Now here’s the kicker, other people will pay to root against the villain—to see him get his butt kicked. Why do you think—for a second—that DMX (or Kanye West, who had sense enough to decline) was selected? Why didn’t Zimmerman join the WWF or fight a white man? Because they represent the very personification of black rage. “Black Rage” vs. “Stand Your Ground” is the billing. There is no outrage when black rage is attacked. It’s worked before…
People paid to watch Muhammad Ali, who was nobody’s fool—he just played the fool. People also paid to watch him lose—as he was the villain for his anti-war stance—but it was the anti-black, anti-Muslim sentiment that made people pay to see him lose.
Everybody made money. Nobody had a bigger following than Ali, pro and con.
People will pay to watch Zimmerman act a fool—and make no mistake, he is a fool. But he’s also targeting the population most aggrieved by Trayvon’s death. It’s like thumbing his nose at the black community a second time. And he knows the black community will buzz the hell out of the fight—cancelled or not. So, who’s really the fool here—for even talking about this?
People say, we stopped it…really? Did you, or did you give a fool more hype for the next round? A fool will make you a fool too. Fool followers are just as bad as the fool because they legitimize the fool and his behavior. They give the fool the desired attention they seek.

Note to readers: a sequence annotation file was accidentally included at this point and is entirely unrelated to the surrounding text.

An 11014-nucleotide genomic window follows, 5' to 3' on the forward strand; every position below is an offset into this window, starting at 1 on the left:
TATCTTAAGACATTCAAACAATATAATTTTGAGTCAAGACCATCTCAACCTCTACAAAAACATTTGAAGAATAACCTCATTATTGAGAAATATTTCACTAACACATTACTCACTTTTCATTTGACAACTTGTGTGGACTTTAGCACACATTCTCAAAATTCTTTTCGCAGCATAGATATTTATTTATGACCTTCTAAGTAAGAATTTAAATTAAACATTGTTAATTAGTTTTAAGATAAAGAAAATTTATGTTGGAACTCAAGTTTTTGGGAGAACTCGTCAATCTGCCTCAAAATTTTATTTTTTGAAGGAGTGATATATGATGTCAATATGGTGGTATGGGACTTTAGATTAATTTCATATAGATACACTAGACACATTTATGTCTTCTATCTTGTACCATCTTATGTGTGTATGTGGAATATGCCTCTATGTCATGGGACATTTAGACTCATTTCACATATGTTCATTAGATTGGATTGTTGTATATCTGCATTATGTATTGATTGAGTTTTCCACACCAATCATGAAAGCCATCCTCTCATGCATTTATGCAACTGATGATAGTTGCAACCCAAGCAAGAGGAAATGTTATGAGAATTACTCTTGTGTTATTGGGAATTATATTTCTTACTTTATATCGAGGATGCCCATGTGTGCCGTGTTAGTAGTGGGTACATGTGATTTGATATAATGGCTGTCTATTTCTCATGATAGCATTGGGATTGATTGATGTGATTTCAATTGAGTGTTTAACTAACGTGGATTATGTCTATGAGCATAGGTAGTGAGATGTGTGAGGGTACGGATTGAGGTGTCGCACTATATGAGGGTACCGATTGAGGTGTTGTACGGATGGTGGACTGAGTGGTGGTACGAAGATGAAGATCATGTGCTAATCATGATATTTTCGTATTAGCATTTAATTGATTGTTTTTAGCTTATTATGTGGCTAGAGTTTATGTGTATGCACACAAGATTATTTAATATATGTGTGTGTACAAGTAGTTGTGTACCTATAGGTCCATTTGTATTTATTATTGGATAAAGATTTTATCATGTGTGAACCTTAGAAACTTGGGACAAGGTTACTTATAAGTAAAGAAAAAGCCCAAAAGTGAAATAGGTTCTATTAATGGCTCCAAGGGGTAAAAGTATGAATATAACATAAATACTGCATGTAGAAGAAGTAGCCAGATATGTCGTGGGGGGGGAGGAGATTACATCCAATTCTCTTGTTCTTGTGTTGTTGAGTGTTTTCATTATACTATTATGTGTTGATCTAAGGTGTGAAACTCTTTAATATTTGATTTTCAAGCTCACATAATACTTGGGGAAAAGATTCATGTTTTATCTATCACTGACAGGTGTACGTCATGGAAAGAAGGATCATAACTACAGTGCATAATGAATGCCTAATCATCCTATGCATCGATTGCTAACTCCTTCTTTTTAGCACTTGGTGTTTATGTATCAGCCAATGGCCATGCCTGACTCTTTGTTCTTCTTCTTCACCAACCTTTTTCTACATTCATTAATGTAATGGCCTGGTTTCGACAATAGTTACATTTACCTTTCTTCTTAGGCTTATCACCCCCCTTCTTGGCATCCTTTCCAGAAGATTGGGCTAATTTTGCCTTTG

You ask yourself, “Why do people follow fools?”
It’s because people like spectacles, and they like to watch people who make spectacles of themselves—“actin a fool,” as we used to say. Fools do things for attention. The more you pay attention to a fool, the more they act out. The moment you stop paying attention to a fool—they walk off, looking for someone else that will pay attention them. And there are some people that will follow a fool, just to see what the fool is going to do next—because they need attention too.
Just reflect back to your school days when it got around campus that there was going to be a fight after school. The hype—the anticipation—made for a large following after school, where they followed the combatants three or four blocks away from school, just to see what was going to happen—which most times was a bunch of nothing. Thus—your earliest lessons in fool following. The class clown was the biggest fool in the school—they were also the biggest celebrity—and outside of athletes, had the biggest followings.
That’s how you know fools have followings too.
Well, George Zimmerman is a spectacle now, who has a legitimate following—and he has a second wave of fool followers who watch him just to see what he’s going to do next.
George Zimmerman may have clowned the justice system, but he’s eventually going to get clowned—because, like most fools, he doesn’t know how, or when, to stop.
In the meantime, we need to stop giving a fool the attention he is craving. Once that happens, George Zimmerman, like all fools—devoid of attention, he’ll become irrelevant and just fade away. Until he breaks the law again—because that’s what fools do…they don’t learn.
Anthony Asadullah Samad, Ph.D., is a national columnist and author of, REAL EYEZ: Race, Reality and Politics in 21 Century Popular Culture. He can be reached at www.AnthonySamad.com and on Twitter at @DrAnthonySamad.